BMW 1928 R 63 734 cc ohv transverse twin frame # 27508 engine # 75458
in 1928 BMW presented two new 500s, the side valve R 52 and the overhead valve R 57.
The company also provided engines in the 750 cc class with the same cycle parts: the 745 cc side valve model R 62 with bore x stroke of 78 mm and the 734 cc ohv R 63 with bore x stroke of 83×68 mm.
The R63 was with its 24 HP a spirited performer on the road but it was also raced by the works alongside its 500cc stablemates.
Like the latter, it pioneered the factory’s use of supercharging.
Although a relatively modest 120 km maximum was claimed for the stock R 63, it was a modified version that provided BMW with the means of securing its first motorcycle land speed record, when Ernst Henne achieved a maximum of 216,8 km on a ‘blown’ example in 1929.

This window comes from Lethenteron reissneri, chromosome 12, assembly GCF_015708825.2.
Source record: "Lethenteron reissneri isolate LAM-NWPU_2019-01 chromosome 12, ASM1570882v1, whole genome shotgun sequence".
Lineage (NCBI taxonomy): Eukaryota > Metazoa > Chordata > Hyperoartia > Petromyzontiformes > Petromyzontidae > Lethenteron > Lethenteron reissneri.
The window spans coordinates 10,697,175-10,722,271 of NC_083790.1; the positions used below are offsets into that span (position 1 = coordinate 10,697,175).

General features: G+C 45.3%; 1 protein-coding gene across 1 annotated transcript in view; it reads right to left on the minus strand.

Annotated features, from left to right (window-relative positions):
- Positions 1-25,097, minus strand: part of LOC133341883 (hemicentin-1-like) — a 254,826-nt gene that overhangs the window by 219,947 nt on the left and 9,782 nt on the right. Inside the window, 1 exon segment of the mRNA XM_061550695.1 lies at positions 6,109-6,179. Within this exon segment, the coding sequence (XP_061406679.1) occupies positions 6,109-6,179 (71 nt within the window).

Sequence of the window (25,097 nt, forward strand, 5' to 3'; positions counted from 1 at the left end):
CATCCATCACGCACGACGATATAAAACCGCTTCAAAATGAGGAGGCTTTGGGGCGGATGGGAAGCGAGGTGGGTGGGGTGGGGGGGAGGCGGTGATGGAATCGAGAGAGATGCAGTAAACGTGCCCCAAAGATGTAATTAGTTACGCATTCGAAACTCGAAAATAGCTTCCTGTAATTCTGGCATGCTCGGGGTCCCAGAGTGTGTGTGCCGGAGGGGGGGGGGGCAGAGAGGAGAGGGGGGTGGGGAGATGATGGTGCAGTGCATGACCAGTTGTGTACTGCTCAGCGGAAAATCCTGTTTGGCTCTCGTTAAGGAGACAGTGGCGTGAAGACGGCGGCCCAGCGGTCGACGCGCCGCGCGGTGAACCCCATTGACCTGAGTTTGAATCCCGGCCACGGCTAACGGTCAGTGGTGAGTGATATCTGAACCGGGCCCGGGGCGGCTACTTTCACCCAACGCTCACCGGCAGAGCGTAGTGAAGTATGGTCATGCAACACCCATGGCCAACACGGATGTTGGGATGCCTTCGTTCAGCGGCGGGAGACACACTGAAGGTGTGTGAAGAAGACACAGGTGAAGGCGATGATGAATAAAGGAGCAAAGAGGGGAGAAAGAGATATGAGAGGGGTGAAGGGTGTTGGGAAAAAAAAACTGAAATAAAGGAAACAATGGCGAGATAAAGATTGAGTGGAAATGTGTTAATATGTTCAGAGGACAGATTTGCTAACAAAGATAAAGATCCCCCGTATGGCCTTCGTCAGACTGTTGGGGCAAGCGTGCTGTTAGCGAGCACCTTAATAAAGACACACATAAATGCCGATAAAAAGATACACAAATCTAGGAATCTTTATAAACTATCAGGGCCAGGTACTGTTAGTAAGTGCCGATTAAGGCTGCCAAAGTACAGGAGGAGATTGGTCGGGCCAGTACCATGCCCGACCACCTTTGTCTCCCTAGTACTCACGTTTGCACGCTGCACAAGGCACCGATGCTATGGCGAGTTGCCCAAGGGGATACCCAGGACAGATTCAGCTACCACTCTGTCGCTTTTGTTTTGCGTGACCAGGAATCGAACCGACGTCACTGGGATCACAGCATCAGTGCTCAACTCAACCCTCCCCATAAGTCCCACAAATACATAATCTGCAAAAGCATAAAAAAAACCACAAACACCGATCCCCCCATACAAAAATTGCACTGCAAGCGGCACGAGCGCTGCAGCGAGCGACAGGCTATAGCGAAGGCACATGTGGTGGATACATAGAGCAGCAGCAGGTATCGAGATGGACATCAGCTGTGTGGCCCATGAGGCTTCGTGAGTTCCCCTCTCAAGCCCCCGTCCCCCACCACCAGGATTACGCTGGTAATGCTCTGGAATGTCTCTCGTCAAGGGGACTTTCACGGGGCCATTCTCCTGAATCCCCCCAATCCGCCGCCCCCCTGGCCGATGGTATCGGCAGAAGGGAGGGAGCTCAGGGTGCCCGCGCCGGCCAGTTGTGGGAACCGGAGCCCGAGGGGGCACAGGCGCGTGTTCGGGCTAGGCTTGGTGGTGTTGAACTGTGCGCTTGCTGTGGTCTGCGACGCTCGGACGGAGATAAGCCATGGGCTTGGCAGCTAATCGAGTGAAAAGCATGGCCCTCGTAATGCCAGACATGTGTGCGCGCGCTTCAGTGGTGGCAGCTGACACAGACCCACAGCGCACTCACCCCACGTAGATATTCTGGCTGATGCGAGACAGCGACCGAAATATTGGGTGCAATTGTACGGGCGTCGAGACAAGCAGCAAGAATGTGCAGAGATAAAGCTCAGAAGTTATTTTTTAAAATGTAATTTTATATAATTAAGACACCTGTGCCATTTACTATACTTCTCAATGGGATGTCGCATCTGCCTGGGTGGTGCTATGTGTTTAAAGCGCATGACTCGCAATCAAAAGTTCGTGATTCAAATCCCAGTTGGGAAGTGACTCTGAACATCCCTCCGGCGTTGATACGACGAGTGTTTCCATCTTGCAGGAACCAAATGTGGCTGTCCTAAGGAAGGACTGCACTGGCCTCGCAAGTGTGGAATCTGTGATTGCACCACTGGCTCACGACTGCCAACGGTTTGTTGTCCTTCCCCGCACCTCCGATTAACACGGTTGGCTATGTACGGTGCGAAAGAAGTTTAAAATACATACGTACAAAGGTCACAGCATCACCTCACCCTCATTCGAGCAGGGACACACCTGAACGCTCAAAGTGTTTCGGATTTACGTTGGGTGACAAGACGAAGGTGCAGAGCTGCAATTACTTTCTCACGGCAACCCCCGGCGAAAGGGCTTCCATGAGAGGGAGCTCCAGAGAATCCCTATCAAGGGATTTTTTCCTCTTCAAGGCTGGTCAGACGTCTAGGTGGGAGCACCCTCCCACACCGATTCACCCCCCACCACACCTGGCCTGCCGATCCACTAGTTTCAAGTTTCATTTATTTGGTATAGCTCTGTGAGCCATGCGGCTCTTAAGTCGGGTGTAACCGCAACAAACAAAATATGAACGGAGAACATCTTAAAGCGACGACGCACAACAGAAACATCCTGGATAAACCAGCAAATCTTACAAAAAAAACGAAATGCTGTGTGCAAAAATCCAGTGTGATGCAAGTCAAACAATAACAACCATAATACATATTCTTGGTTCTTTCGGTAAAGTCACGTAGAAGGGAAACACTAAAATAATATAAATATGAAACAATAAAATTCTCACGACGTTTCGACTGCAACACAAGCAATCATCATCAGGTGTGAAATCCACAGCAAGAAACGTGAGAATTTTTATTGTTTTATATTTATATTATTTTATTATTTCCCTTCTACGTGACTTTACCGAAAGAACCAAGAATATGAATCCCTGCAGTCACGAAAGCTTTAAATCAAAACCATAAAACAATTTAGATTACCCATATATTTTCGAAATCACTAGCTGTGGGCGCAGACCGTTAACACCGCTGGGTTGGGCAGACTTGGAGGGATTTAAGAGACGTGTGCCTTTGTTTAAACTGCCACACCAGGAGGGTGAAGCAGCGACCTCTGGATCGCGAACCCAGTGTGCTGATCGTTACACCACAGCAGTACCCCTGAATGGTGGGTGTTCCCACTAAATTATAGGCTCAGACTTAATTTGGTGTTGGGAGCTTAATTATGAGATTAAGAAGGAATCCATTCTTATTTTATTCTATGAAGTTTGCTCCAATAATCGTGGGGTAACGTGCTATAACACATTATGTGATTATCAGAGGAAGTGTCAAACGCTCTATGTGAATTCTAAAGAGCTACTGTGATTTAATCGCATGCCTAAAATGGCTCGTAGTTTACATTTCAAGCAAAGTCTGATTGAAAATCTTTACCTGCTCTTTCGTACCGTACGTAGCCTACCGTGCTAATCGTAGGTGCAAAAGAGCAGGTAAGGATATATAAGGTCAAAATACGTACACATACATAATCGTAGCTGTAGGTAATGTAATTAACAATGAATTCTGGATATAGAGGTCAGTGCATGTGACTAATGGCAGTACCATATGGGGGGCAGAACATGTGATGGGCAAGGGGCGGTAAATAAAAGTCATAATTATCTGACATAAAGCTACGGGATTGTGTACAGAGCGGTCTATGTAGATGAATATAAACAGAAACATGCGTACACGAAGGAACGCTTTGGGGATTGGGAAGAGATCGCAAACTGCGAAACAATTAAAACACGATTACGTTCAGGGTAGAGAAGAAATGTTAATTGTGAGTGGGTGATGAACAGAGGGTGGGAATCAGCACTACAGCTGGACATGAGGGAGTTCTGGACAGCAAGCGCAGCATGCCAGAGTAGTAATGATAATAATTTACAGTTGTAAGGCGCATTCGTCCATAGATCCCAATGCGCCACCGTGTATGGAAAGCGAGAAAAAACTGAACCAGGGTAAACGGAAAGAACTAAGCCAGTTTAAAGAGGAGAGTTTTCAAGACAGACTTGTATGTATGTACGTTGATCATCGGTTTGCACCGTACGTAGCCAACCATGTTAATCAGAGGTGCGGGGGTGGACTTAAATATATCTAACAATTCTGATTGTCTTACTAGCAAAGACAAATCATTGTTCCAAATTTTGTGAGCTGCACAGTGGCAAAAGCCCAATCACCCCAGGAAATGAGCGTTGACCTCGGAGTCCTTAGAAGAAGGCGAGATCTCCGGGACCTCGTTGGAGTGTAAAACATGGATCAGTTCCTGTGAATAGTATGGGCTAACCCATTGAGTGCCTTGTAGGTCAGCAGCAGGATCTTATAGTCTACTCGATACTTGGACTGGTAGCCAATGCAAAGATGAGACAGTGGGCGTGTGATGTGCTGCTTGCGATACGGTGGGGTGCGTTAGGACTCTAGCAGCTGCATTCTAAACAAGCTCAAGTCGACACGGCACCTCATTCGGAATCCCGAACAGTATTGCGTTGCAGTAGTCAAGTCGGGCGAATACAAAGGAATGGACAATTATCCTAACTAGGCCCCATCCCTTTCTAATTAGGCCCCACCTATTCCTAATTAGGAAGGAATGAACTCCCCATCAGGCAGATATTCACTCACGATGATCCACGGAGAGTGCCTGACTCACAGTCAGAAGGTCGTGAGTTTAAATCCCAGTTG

The R 63 had a bore/stroke ratio of 1.22:1 and the relatively large piston area was an excellent basis for further development: in 1935 Henne reached 256.1 km on the blown 750 cc record-breaker in its final highly tuned and elegantly streamlined form.
The arrival of the fashionable ‘saddle’ fuel tank at the end of the 1920s meant that BMW’s distinctive wedge-shaped tank had to go.
The resulting wholesale revision of the design undertaken for 1929 would later confer iconic status on these early BMWs.
The R 63 is highly sought after as the first ohv BMW in the 750 cc class; less than a thousand were made.
It weighs 155 kg and delivers its 24 HP @ 4000 rpm. This machine has been restored a number of years ago.